Sandy folks have ridden a wave of booming growth for more than a decade - but they aren't beyond a little nostalgia.
City leaders are developing a Historic Sandy Neighborhood Plan to preserve and revitalize the city's original municipal district."Anything the city does to help this area is a good thing," said Brent Covington, who owns a home on Sandy's historic Main Street. "I'd like to see (the city) keep the older look to things."
Once the city's primary business and residential spot, the historic district forms an almost perfect square mile. The western border begins at State Street and stretches to 700 East, while 8400 South and 9000 South form the north and south bound-aries.
James Sorensen, Sandy's senior long-range planner, said the neighborhood plan was prompted by the recent decision to build a station for the TRAX light-rail system inside the district.
Covington admits to originally being leary of the TRAX station, "but after visiting San Diego and seeing their light-rail system, I'm OK about it."
The Historic Sandy Neighborhood Plan, expected to be in draft form by May, will establish development policies, projects and regulations specific to the area.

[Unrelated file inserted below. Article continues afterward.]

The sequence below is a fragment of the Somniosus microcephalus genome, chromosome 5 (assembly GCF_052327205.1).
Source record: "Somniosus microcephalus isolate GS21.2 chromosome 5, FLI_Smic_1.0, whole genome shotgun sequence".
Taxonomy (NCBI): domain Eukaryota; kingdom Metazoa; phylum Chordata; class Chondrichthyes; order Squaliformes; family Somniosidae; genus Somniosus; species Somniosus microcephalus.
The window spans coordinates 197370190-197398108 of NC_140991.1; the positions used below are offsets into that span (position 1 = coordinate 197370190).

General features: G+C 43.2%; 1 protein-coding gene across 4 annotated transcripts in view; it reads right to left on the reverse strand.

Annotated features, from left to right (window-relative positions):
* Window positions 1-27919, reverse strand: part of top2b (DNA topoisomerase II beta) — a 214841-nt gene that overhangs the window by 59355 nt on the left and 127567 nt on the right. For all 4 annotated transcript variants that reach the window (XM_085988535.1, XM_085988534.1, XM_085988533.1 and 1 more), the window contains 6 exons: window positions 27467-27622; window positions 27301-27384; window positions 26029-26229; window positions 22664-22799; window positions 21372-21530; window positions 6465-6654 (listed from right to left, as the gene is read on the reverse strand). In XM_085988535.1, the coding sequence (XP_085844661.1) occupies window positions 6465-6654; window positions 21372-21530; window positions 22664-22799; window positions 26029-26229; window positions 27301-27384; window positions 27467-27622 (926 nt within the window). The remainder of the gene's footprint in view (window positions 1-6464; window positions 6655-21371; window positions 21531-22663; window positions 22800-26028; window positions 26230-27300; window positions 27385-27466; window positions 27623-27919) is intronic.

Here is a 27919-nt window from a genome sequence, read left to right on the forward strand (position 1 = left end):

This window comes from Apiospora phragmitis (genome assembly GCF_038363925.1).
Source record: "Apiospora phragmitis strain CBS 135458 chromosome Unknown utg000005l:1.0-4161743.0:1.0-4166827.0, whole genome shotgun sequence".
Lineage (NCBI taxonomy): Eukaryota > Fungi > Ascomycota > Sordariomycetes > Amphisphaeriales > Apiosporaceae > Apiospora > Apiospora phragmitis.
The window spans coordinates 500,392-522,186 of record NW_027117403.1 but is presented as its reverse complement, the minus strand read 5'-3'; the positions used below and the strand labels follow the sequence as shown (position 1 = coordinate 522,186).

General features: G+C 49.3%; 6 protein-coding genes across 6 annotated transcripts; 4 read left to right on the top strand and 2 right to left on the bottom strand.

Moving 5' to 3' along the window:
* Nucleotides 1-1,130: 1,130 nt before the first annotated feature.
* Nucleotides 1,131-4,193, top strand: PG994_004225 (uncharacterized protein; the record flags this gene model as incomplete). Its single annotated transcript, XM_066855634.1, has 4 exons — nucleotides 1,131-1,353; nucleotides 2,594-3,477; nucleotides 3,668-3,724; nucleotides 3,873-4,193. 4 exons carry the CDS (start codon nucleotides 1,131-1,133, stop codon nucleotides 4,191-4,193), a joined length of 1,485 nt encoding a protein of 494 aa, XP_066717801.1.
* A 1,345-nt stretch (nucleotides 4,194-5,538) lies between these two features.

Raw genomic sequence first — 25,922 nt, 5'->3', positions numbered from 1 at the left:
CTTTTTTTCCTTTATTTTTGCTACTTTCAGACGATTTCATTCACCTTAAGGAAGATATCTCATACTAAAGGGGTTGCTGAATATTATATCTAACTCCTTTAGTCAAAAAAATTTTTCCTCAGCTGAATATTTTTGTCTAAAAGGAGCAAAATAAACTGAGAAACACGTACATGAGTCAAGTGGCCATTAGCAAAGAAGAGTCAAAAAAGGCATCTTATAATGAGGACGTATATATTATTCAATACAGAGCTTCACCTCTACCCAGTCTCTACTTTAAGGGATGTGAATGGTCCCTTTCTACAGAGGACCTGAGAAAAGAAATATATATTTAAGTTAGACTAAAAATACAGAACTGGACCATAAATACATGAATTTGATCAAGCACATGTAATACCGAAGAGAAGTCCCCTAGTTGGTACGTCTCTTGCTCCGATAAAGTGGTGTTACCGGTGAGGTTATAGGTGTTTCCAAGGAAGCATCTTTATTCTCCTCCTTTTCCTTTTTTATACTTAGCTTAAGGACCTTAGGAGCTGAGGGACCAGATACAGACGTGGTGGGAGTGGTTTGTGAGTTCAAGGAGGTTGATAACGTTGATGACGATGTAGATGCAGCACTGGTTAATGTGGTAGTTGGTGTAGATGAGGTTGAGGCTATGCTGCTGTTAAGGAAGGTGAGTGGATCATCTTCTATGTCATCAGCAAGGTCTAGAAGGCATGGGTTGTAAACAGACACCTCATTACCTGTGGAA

In most cases, zoning and development provisions in the area will be more specific than similar elements in Sandy's General Plan, Sorensen said. Just how stringent those provisions will be will likely be determined in the draft.
"The original square mile of Sandy is an important part of our history, and we want to make sure nothing takes away from that heritage," Sorensen added.
The city has already made efforts to add some historic flavor to the area, said Ken Smith, a real estate agent working out of one of Main Street's original business buildings.
"Now we have some old-time street lights outside the building, and the building owner has totally renovated the structure" Smith said.
Part of the plan will likely call for preservation of a pedestrian-oriented commercial section that includes some of the city's original business buildings.
"Things like antique and drug stores . . . something like you see now in Park City," Sorensen said.
The city had previously restored the old Sandy Museum.
Possible changes to the area might be curb and gutter improvements, open spaces and a park.
Planners are still seeking input from Sandy residents, especially those living in the historic district.
Public hearings will be scheduled when the finished draft is presented to the City Council this spring.